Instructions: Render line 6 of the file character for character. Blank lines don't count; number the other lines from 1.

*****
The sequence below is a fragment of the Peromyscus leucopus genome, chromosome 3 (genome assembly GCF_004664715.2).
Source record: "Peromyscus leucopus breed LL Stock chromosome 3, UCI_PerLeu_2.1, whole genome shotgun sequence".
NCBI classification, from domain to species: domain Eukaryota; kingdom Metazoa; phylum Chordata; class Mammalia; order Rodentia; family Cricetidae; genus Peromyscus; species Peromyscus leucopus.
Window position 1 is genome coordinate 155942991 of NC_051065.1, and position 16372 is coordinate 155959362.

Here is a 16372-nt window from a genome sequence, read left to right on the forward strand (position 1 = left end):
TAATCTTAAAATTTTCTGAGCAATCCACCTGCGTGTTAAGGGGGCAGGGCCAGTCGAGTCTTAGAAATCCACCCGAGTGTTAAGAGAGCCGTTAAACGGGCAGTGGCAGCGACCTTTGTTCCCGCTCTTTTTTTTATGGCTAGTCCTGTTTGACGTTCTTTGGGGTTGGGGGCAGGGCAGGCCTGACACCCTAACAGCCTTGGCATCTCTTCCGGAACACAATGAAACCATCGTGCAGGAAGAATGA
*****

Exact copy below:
TAATCTTAAAATTTTCTGAGCAATCCACCTGCGTGTTAAGGGGGCAGGGCCAGTCGAGTCTTAGAAATCCACCCGAGTGTTAAGAGAGCCGTTAAACGGGCAGTGGCAGCGACCTTTGTTCCCGCTCTTTTTTTTATGGCTAGTCCTGTTTGACGTTCTTTGGGGTTGGGGGCAGGGCAGGCCTGACACCCTAACAGCCTTGGCATCTCTTCCGGAACACAATGAAACCATCGTGCAGGAAGAATGA